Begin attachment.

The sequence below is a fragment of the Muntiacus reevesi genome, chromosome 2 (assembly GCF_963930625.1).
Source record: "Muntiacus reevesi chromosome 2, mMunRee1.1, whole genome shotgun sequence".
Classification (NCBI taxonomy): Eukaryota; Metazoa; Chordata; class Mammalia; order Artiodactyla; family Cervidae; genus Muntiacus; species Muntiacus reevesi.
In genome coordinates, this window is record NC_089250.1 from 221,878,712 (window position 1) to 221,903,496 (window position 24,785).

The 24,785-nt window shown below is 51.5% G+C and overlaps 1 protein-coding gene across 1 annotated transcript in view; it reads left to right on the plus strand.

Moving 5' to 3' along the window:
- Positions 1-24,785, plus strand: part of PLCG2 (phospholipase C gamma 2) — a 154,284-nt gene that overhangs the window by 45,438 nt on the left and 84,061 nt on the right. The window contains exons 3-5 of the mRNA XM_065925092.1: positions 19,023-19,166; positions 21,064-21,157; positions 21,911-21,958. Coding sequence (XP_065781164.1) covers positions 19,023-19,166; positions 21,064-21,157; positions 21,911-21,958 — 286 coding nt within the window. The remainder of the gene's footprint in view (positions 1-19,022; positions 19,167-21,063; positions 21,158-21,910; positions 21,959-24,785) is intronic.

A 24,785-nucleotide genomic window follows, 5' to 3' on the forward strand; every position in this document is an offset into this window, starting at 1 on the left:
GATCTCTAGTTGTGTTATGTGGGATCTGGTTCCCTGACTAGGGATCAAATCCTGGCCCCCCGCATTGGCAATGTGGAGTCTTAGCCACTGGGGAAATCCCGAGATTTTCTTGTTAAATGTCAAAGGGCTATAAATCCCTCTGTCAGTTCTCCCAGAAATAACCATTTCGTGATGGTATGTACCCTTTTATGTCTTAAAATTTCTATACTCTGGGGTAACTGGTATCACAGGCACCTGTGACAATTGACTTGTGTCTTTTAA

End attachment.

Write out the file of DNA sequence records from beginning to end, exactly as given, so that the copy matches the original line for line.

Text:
The sequence below is a fragment of the Muntiacus reevesi genome, chromosome 2 (assembly GCF_963930625.1).
Source record: "Muntiacus reevesi chromosome 2, mMunRee1.1, whole genome shotgun sequence".
Classification (NCBI taxonomy): Eukaryota; Metazoa; Chordata; class Mammalia; order Artiodactyla; family Cervidae; genus Muntiacus; species Muntiacus reevesi.
In genome coordinates, this window is record NC_089250.1 from 221,878,712 (window position 1) to 221,903,496 (window position 24,785).

The 24,785-nt window shown below is 51.5% G+C and overlaps 1 protein-coding gene across 1 annotated transcript in view; it reads left to right on the plus strand.

Moving 5' to 3' along the window:
- Positions 1-24,785, plus strand: part of PLCG2 (phospholipase C gamma 2) — a 154,284-nt gene that overhangs the window by 45,438 nt on the left and 84,061 nt on the right. The window contains exons 3-5 of the mRNA XM_065925092.1: positions 19,023-19,166; positions 21,064-21,157; positions 21,911-21,958. Coding sequence (XP_065781164.1) covers positions 19,023-19,166; positions 21,064-21,157; positions 21,911-21,958 — 286 coding nt within the window. The remainder of the gene's footprint in view (positions 1-19,022; positions 19,167-21,063; positions 21,158-21,910; positions 21,959-24,785) is intronic.

A 24,785-nucleotide genomic window follows, 5' to 3' on the forward strand; every position in this document is an offset into this window, starting at 1 on the left:
GATCTCTAGTTGTGTTATGTGGGATCTGGTTCCCTGACTAGGGATCAAATCCTGGCCCCCCGCATTGGCAATGTGGAGTCTTAGCCACTGGGGAAATCCCGAGATTTTCTTGTTAAATGTCAAAGGGCTATAAATCCCTCTGTCAGTTCTCCCAGAAATAACCATTTCGTGATGGTATGTACCCTTTTATGTCTTAAAATTTCTATACTCTGGGGTAACTGGTATCACAGGCACCTGTGACAATTGACTTGTGTCTTTTAA